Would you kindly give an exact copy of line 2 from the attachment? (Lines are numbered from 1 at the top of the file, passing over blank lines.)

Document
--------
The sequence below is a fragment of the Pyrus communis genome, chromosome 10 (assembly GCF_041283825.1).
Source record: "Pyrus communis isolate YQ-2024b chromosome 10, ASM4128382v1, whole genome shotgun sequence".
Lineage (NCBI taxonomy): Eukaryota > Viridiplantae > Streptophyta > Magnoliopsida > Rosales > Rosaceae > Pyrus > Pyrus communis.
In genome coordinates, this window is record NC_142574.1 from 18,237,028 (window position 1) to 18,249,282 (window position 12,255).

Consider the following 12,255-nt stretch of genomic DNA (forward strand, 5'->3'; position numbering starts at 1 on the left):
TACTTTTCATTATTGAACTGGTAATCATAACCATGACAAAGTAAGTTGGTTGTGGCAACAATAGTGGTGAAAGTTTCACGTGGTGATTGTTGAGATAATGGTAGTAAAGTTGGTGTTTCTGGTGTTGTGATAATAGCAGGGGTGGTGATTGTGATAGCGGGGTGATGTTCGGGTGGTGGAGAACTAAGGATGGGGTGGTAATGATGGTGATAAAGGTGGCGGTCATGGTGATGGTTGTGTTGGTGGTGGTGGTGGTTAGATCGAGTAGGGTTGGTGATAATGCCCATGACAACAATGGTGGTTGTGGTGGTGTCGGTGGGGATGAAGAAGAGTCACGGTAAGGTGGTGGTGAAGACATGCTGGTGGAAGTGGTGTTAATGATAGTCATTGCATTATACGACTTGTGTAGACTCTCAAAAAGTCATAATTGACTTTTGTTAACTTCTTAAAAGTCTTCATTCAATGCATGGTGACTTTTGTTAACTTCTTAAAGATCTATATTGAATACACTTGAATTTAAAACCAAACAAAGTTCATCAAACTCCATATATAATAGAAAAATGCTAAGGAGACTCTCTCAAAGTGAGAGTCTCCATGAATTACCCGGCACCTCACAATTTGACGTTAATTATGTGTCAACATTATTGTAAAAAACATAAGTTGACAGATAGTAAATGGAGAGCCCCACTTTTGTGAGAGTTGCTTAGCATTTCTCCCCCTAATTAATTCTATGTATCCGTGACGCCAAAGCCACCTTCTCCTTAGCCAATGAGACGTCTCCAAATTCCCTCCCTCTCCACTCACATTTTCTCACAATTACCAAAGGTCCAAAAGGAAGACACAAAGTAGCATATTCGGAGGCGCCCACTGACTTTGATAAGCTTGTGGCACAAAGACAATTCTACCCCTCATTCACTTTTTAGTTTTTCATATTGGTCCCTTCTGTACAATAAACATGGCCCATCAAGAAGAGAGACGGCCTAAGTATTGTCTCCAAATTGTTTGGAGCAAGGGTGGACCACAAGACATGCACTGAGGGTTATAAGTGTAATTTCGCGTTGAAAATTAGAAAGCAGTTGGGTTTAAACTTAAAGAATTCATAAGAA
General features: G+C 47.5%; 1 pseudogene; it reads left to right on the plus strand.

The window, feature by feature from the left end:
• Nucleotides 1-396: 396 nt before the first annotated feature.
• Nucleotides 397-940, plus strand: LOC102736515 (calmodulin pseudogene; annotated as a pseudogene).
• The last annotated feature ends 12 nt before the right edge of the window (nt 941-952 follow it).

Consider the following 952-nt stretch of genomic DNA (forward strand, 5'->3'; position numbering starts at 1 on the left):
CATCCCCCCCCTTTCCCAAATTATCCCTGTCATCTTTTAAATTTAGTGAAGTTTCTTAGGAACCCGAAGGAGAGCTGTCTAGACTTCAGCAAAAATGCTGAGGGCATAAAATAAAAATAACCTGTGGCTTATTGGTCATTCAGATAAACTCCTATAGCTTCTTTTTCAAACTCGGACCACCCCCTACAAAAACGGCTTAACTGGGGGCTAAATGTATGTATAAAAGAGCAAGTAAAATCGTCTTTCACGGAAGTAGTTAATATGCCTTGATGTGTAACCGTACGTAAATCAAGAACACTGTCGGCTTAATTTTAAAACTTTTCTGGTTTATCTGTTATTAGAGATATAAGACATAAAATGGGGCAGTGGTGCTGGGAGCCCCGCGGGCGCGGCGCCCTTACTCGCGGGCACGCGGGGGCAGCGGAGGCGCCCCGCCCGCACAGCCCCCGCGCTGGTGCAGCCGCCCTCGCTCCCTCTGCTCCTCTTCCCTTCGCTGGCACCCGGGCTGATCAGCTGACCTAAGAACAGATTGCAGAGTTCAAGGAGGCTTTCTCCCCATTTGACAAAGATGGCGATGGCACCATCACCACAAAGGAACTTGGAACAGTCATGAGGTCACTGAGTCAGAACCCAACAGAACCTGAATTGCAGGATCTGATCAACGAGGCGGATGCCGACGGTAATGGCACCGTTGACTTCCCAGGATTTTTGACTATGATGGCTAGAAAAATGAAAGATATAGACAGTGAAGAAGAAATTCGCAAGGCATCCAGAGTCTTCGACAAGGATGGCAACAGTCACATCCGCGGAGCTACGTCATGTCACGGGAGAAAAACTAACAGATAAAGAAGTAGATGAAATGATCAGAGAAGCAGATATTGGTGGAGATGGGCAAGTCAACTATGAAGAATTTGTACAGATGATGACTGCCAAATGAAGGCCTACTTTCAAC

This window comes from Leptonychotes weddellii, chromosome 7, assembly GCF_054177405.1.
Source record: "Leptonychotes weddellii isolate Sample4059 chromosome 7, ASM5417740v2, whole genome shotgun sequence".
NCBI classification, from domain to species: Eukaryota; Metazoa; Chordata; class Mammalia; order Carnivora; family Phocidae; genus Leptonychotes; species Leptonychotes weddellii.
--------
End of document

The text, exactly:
Source record: "Pyrus communis isolate YQ-2024b chromosome 10, ASM4128382v1, whole genome shotgun sequence".